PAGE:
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6th February, Bookham

Long overdue a wander round here so it was an early start to catch the best of the days weather, and almost immediately I was finding things to capture, a Pheasant surveying his kingdom
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And a couple of Goldfinch dropping down in front of me to snatch a quick drink.
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As one would expect, Brown Hairstreak eggs numbers are diminishing but there’s still enough around to find without too much effort.
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I disturbed a Collared Dove having a sip from one of the many streams that flow here at this time of year, who was quickly joined by it’s mate in the tree.
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In the wood catkins drip from every Hazel tree and closer inspection reveals the tiny spiky crimson female flowers, amazing to think this will be a Hazelnut in 6 months’ time.
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the 'male' Hazel catkins

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female Hazel flower


The Red Admiral eggs I'm keeping an eye on were all still eggs, one of which is now at least 59 days old. The colour does seem to be changing though, a slight pale olive tinge perhaps showing some form of development.
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For lunch today I settled down in a hide that overlooks one of the small lakes/big ponds which were a hive of activity. Mostly Gadwall with some Mallard, a single Shoveler, some Swans and couple of Dabchick (little Grebe if you’re not old enough to remember the superior common name for the species) all being watched over by a Jackdaw.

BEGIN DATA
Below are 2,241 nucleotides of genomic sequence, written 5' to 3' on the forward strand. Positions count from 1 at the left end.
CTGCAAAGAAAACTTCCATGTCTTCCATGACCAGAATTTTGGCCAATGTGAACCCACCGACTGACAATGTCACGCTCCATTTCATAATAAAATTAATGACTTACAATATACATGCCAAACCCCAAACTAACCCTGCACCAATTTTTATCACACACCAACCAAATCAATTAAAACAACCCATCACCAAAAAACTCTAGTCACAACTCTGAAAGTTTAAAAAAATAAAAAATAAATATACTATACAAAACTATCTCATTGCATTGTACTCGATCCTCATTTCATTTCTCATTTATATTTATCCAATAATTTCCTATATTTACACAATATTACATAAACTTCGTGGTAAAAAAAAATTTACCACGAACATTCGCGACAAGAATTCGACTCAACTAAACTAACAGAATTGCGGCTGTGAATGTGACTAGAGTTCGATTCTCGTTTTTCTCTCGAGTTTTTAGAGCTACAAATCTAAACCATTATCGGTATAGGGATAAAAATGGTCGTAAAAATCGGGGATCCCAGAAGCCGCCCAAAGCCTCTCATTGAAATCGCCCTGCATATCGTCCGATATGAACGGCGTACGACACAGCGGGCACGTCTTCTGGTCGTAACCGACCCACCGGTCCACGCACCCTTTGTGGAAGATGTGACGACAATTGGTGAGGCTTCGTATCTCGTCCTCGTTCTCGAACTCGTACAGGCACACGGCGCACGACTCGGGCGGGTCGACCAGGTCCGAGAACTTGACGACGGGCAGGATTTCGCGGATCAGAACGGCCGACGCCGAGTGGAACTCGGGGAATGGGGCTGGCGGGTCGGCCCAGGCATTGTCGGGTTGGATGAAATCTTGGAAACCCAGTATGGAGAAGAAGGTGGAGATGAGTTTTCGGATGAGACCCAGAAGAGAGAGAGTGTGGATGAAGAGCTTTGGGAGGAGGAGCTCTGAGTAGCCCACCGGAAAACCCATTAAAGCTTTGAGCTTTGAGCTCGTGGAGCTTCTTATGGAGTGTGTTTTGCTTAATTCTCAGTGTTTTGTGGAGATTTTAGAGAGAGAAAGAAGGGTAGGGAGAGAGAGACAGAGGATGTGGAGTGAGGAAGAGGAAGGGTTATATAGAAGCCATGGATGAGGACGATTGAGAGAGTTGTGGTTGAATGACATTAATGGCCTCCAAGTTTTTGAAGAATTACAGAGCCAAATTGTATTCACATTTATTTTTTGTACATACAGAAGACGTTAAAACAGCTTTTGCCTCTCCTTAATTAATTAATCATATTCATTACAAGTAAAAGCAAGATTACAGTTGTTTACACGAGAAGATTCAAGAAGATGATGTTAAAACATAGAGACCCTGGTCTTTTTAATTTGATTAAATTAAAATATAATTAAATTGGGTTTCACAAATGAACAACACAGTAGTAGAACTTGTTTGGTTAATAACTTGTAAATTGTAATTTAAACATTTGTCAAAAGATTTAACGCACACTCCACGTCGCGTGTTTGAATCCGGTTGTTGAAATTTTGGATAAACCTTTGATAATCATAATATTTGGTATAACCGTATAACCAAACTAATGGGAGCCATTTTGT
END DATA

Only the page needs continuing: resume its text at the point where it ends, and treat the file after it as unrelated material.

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Moving on I found my three Purple Hairstreak eggs were all still in place and a walk round Banks Common found both Brown Hairstreak eggs I witnessed being laid last year are still intact.
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Before leaving I wanted to check out a path I’d only been down once before, at the end of last year, which I’d penciled in to exploring further, since it seemed like a good new place for Brown Hairstreaks. Now that the leaves had fallen the eggs started popping out all over the place, half a dozen in 5 minutes and double figures without much effort.